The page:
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No ID Required 22 May 2010

Posted by schmeslie in Privacy, Reflection.
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In our modern lives opportunities to be anonymous are rare. Even when I gave my character/alter-ego, Sondra Finchley, a Twitter account a few months back and told no one that it existed, my identity was still discovered through a Google Alert.  While I may as well have opened the account under my real name there is still something liberating about using a pseudonym, even if everyone knows who it is.

Some online publications wish anonymity wasn’t rampant, as it can bring out the worst in people – a crowd mentality of sorts – but anonymity can also bring out a creative side that may otherwise be concealed.  For example, I haven’t kept my website a secret (like I originally did with Sondra’s Twitter account) and I’m not using a character name because I don’t like the subject matter. I’m doing it because using a false name allows me to be less picky about what I write and who gets to see it. Basically it enables me to just enjoy the process of self-publishing my random thoughts – like a diary only public.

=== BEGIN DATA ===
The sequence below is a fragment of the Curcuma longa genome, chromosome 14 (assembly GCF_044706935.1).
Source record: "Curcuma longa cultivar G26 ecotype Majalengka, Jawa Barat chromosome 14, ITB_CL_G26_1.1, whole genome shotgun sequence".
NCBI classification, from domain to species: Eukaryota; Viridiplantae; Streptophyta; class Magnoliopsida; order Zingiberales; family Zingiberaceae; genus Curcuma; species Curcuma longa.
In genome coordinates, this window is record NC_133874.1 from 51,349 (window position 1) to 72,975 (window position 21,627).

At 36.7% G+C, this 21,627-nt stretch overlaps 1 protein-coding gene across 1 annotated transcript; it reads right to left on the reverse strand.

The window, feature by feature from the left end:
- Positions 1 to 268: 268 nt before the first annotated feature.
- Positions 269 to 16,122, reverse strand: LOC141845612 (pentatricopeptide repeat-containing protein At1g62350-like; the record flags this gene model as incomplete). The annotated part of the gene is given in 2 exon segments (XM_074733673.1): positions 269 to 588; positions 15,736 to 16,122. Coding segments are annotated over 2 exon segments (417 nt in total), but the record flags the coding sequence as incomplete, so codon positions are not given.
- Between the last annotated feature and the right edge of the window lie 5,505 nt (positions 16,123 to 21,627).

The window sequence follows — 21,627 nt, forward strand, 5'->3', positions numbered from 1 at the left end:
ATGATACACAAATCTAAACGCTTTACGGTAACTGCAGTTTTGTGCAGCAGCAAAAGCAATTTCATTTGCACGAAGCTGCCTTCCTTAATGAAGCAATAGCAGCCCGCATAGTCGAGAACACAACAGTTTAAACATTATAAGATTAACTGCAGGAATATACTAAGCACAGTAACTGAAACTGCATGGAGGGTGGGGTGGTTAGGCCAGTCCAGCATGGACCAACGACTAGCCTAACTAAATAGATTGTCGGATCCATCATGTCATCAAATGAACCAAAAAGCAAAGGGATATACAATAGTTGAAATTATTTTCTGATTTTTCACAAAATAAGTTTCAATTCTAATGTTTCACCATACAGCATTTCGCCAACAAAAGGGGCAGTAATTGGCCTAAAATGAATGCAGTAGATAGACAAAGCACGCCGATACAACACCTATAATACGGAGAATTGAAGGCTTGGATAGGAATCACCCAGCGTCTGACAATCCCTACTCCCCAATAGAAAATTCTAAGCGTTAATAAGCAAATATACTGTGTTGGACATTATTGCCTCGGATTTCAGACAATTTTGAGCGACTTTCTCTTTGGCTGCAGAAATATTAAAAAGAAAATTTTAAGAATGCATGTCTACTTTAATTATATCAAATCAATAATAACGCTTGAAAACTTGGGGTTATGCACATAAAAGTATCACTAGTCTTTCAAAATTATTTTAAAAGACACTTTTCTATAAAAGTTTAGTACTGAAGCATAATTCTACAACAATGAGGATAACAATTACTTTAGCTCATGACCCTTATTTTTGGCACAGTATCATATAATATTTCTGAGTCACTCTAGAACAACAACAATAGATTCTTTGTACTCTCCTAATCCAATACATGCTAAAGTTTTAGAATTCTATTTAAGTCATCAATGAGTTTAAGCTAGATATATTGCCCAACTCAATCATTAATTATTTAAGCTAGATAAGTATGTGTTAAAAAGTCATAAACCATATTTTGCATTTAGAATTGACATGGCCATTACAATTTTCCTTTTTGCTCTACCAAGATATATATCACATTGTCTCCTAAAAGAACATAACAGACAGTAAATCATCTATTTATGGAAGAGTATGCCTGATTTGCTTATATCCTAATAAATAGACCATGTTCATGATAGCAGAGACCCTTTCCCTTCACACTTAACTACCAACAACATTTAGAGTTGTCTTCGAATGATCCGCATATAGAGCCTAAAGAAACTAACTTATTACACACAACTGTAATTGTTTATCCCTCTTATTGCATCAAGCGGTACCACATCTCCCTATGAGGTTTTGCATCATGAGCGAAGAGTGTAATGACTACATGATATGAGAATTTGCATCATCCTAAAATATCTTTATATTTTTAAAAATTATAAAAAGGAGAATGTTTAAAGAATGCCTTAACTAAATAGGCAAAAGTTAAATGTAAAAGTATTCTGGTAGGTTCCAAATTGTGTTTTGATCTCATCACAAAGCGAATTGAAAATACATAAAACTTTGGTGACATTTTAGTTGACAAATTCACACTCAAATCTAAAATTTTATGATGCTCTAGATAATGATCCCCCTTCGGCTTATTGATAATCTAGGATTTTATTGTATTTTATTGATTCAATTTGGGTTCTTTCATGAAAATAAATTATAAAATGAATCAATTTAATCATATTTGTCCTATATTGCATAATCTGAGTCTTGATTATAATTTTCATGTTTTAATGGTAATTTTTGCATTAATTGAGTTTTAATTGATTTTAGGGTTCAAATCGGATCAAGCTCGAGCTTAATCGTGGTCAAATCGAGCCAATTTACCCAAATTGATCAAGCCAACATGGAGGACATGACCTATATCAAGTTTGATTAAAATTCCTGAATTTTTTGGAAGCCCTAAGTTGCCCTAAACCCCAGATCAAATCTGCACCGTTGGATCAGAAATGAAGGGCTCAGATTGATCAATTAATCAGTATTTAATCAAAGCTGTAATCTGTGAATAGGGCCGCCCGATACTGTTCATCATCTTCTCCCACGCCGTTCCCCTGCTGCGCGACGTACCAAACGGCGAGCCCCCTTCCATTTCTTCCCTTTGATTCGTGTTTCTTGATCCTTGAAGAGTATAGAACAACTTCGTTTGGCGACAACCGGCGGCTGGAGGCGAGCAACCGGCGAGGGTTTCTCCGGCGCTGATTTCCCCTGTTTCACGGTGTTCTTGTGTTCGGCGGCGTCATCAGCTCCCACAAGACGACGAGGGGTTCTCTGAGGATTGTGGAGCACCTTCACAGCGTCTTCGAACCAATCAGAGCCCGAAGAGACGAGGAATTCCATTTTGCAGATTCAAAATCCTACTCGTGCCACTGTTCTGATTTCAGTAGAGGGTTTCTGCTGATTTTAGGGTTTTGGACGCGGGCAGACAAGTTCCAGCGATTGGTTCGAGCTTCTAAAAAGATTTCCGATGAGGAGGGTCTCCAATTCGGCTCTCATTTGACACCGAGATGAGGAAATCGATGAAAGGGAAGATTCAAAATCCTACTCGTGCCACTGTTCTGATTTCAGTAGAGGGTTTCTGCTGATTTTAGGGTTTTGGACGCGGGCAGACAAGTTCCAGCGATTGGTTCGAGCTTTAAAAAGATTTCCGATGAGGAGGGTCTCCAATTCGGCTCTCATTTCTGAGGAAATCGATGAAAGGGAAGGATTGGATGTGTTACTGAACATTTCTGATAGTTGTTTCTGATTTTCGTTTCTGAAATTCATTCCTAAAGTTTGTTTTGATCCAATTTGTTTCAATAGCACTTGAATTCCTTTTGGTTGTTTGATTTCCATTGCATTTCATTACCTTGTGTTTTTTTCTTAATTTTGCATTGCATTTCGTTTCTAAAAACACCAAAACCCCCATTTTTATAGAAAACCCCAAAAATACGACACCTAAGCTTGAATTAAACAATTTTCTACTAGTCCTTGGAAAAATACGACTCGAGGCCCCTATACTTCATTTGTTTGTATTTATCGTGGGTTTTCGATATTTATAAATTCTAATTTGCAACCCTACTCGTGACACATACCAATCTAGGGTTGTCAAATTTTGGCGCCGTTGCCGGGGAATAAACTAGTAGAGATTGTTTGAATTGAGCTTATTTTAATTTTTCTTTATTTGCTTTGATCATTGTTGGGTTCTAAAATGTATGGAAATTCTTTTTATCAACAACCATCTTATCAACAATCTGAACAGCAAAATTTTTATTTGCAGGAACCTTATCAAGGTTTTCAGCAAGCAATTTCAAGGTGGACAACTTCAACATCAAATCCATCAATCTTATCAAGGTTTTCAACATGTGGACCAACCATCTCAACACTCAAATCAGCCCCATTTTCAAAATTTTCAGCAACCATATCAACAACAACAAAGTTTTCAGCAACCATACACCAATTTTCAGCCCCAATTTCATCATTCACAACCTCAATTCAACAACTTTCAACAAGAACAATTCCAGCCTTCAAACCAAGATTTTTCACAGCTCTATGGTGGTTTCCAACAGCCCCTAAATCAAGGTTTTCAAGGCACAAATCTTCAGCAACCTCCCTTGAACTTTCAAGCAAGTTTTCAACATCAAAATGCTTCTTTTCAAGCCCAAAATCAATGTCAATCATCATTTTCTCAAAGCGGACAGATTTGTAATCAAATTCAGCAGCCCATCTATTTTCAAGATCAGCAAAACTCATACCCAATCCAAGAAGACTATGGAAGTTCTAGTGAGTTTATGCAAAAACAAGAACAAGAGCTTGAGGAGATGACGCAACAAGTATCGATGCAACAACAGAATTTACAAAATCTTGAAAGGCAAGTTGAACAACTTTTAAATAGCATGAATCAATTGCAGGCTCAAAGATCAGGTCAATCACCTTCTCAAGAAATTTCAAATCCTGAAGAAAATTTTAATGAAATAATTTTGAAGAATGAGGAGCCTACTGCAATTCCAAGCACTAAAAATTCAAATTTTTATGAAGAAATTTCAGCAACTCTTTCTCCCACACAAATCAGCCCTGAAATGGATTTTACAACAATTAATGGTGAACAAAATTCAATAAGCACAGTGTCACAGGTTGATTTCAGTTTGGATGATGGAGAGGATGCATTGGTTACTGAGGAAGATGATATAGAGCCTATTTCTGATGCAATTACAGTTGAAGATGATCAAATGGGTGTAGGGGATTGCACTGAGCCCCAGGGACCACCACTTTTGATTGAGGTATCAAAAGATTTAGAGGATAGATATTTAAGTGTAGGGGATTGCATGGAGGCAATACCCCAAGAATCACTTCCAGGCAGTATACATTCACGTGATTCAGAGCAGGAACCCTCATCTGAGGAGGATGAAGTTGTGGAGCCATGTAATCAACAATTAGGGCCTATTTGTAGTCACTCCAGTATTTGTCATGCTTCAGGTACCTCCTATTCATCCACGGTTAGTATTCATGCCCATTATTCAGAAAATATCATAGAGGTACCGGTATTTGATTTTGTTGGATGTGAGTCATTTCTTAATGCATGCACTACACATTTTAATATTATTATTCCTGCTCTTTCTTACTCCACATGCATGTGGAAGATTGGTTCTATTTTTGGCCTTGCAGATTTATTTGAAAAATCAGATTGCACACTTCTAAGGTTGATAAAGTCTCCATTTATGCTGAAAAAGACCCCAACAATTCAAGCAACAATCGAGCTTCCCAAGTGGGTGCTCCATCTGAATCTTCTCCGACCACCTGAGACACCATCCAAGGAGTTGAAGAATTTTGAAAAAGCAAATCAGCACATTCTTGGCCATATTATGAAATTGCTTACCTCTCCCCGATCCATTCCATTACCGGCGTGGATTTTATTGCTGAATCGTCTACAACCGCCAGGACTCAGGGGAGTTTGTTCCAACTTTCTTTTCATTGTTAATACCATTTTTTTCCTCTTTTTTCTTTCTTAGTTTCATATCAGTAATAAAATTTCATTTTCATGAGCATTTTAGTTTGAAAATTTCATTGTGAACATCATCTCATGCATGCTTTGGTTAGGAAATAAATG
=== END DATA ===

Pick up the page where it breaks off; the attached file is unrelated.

I recently read a Publicola article challenging the anonymous to use real names, suggesting commenters “wordsmith” what they’re saying more carefully so that they can be comfortable using their real names. I can see this guy’s point but at the same time I fear it would ultimately slow down participation and interest. The liberation of quickly commenting, without struggling over every word and thought is what keeps people coming back to the web – even people that aren’t joiners are participating in society more so than they would have if they’d needed to identify themselves.

To me, the problem isn’t that people are acting anonymously – it is that they aren’t thinking things through before they speak. This is a societal more than a web issue. In all aspects of life people need to consider the world around them and how they impact others before they act, or in this case comment or post. I say feel free to act anonymously but do it in a way that is respectful of others’ privacy and feelings, not just because you can get away with it. And if it is an issue the author feels strongly about muster the nerve to do it under your real name – it’ll lend credibility to your point.

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